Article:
No meat thermometer? No problem. Use this hack instead to see if your turkey is cooked.

When checking your turkey's temperature using the recommended meat thermometer method, you're looking for a safe internal temperature of 165 degrees Fahrenheit all the way through to know that your bird is cooked and ready to eat. But if you find yourself without the right tools on Thanksgiving? Don't panic. All you need is a fork.

To find out if your turkey is done without a thermometer, pierce it with a fork in the mid-thigh muscle, explains Nicole Johnson, the co-director of the Butterball Turkey Talk-Line. "When the juices run clear, and no longer reddish or pink in color, it's a good indication that your turkey is done."

Since imperfect ovens can cause certain parts of the turkey to cook faster than others, Johnson suggests checking for doneness in multiple areas of the bird to be sure that it's truly done cooking and safe for your family to eat. Johnson also stresses that, while this technique will help guide you, the most reliable way to check a turkey's temperature is with a meat thermometer. It's also best to make sure it's fully thawed before you start cooking to ensure it cooks evenly.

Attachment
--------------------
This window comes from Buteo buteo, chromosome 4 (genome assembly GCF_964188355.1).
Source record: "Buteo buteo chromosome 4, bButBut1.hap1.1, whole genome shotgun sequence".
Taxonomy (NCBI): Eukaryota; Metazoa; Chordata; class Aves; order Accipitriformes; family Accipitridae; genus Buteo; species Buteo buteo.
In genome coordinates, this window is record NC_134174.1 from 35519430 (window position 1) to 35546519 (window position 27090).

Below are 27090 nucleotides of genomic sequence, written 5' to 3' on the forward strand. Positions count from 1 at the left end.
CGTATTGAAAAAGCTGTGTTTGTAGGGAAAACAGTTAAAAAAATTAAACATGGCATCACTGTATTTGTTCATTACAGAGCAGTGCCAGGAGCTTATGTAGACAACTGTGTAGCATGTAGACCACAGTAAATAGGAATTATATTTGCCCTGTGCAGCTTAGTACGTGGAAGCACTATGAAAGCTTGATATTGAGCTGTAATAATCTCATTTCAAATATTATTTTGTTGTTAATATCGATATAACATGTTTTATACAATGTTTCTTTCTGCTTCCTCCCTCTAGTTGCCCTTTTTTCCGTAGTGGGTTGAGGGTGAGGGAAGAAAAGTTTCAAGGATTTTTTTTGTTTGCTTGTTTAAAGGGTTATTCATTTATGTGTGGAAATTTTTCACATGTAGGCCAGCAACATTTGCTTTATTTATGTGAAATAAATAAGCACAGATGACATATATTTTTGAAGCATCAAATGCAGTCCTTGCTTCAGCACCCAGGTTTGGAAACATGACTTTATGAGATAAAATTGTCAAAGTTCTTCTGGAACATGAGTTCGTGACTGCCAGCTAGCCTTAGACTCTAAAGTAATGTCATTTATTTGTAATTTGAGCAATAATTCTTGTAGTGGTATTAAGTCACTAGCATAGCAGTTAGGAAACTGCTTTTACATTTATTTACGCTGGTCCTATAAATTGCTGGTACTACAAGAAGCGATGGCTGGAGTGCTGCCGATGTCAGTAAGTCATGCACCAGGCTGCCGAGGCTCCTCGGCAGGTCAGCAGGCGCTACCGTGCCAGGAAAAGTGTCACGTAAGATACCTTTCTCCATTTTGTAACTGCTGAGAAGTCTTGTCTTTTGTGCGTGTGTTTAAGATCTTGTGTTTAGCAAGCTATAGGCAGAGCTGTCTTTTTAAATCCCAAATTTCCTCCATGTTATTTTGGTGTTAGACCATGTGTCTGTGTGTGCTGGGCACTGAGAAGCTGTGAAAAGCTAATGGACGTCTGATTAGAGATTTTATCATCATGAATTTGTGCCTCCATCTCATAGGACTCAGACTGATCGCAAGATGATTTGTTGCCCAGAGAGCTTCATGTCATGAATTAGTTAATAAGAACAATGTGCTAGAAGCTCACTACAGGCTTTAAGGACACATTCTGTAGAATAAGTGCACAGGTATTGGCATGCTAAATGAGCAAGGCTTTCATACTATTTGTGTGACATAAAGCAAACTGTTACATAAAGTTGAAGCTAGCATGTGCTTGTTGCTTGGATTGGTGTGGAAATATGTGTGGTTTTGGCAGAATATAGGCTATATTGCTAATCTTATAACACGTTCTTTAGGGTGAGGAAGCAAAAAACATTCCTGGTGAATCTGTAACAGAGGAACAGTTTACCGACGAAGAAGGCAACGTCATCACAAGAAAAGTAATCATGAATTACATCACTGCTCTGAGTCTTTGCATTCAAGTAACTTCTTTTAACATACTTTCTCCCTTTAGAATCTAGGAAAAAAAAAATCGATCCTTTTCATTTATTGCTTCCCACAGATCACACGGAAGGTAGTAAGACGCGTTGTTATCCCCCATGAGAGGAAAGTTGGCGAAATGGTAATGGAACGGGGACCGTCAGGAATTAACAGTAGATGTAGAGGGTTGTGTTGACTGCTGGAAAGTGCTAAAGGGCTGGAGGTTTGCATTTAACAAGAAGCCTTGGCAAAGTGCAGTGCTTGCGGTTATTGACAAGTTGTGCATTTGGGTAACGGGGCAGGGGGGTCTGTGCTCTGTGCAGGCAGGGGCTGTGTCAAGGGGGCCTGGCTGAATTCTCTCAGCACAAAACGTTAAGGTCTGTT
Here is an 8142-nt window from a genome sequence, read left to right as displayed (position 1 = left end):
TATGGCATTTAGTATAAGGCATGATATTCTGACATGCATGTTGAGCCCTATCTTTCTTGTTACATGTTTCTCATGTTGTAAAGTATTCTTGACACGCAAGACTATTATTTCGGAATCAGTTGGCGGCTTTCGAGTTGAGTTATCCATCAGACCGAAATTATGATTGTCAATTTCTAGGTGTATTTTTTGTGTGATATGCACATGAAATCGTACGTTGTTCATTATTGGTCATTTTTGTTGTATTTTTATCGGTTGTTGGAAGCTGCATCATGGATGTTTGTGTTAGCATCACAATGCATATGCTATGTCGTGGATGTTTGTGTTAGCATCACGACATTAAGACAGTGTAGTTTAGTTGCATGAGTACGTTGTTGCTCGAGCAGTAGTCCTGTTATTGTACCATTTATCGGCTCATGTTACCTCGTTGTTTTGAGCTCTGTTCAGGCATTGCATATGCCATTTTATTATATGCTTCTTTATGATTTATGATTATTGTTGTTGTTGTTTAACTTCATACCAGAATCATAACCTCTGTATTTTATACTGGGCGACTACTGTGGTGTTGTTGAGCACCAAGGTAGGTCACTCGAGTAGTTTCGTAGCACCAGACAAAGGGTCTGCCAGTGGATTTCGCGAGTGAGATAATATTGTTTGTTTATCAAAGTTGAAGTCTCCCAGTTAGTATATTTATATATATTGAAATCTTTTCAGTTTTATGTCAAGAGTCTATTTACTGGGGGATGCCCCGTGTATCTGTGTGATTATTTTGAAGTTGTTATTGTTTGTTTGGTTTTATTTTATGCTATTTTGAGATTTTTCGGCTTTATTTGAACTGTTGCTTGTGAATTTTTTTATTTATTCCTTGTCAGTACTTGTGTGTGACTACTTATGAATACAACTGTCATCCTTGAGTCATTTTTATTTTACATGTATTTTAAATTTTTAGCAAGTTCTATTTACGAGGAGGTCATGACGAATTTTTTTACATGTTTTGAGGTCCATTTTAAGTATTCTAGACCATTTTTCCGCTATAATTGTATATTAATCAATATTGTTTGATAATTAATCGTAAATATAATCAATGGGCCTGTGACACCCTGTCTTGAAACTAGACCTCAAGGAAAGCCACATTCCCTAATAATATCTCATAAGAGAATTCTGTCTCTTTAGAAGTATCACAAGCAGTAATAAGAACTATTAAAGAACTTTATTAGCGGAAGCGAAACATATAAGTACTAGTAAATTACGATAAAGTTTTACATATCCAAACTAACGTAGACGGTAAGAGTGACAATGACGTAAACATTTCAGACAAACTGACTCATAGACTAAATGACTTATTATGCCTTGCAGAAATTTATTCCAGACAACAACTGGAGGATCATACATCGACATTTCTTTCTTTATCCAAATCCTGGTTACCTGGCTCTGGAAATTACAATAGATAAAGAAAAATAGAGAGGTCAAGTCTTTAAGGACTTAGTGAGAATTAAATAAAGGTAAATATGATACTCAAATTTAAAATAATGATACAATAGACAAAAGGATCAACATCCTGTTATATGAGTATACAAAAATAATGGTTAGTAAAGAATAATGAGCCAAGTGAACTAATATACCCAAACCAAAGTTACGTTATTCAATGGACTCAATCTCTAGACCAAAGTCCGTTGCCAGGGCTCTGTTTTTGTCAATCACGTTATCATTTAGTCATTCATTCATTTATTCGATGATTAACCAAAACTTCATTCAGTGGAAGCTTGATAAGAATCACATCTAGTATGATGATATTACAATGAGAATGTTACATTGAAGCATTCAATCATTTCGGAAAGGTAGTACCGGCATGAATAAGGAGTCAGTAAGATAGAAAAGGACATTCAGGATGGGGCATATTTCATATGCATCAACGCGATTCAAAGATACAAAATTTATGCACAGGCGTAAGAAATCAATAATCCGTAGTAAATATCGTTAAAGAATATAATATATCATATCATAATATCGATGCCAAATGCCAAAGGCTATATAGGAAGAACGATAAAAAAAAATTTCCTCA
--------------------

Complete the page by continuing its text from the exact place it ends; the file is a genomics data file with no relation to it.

How long you cook a turkey for completely depends on its weight and whether you decide to stuff your bird or not. Lighter birds, around 8 to 12 pounds, will cook for around three hours unstuffed, but will take an additional half hour with stuffing. Heavier turkeys, anywhere from around 20 to 24 pounds, could take up to five hours to cook unstuffed. Find out exactly how long to cook yours with our easy chart.

That's right, folks. If you find yourself without a meat thermometer right as Thanksgiving dinner is supposed to start, or your thermometer becomes uncalibrated at the last minute, the only special kitchen tool you need to test for turkey doneness is a fork.